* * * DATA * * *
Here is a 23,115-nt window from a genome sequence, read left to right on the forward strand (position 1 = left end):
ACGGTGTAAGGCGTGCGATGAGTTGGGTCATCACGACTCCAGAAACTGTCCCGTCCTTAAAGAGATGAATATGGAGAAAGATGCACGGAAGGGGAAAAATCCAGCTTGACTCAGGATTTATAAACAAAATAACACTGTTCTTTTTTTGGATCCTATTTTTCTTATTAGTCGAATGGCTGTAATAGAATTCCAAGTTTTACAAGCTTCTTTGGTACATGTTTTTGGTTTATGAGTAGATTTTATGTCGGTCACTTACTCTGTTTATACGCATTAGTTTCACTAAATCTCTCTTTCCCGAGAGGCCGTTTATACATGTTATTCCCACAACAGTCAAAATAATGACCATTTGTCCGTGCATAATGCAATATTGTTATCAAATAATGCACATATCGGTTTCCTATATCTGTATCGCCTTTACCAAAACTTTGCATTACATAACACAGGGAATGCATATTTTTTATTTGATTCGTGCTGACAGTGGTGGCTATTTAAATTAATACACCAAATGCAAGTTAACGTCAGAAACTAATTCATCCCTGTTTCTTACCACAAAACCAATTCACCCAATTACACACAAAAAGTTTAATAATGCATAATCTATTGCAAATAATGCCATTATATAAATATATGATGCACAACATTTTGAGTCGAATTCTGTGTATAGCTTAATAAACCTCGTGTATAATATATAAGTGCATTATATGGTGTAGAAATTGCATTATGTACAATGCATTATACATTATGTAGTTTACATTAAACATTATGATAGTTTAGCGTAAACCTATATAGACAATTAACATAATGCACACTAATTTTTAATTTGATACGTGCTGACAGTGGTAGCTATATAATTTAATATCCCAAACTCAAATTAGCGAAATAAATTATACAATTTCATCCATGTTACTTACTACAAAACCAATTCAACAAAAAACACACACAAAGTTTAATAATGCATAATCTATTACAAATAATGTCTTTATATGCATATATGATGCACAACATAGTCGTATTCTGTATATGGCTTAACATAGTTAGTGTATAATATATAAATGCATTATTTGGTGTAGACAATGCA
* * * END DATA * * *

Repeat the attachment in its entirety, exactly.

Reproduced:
Here is a 23,115-nt window from a genome sequence, read left to right on the forward strand (position 1 = left end):
ACGGTGTAAGGCGTGCGATGAGTTGGGTCATCACGACTCCAGAAACTGTCCCGTCCTTAAAGAGATGAATATGGAGAAAGATGCACGGAAGGGGAAAAATCCAGCTTGACTCAGGATTTATAAACAAAATAACACTGTTCTTTTTTTGGATCCTATTTTTCTTATTAGTCGAATGGCTGTAATAGAATTCCAAGTTTTACAAGCTTCTTTGGTACATGTTTTTGGTTTATGAGTAGATTTTATGTCGGTCACTTACTCTGTTTATACGCATTAGTTTCACTAAATCTCTCTTTCCCGAGAGGCCGTTTATACATGTTATTCCCACAACAGTCAAAATAATGACCATTTGTCCGTGCATAATGCAATATTGTTATCAAATAATGCACATATCGGTTTCCTATATCTGTATCGCCTTTACCAAAACTTTGCATTACATAACACAGGGAATGCATATTTTTTATTTGATTCGTGCTGACAGTGGTGGCTATTTAAATTAATACACCAAATGCAAGTTAACGTCAGAAACTAATTCATCCCTGTTTCTTACCACAAAACCAATTCACCCAATTACACACAAAAAGTTTAATAATGCATAATCTATTGCAAATAATGCCATTATATAAATATATGATGCACAACATTTTGAGTCGAATTCTGTGTATAGCTTAATAAACCTCGTGTATAATATATAAGTGCATTATATGGTGTAGAAATTGCATTATGTACAATGCATTATACATTATGTAGTTTACATTAAACATTATGATAGTTTAGCGTAAACCTATATAGACAATTAACATAATGCACACTAATTTTTAATTTGATACGTGCTGACAGTGGTAGCTATATAATTTAATATCCCAAACTCAAATTAGCGAAATAAATTATACAATTTCATCCATGTTACTTACTACAAAACCAATTCAACAAAAAACACACACAAAGTTTAATAATGCATAATCTATTACAAATAATGTCTTTATATGCATATATGATGCACAACATAGTCGTATTCTGTATATGGCTTAACATAGTTAGTGTATAATATATAAATGCATTATTTGGTGTAGACAATGCA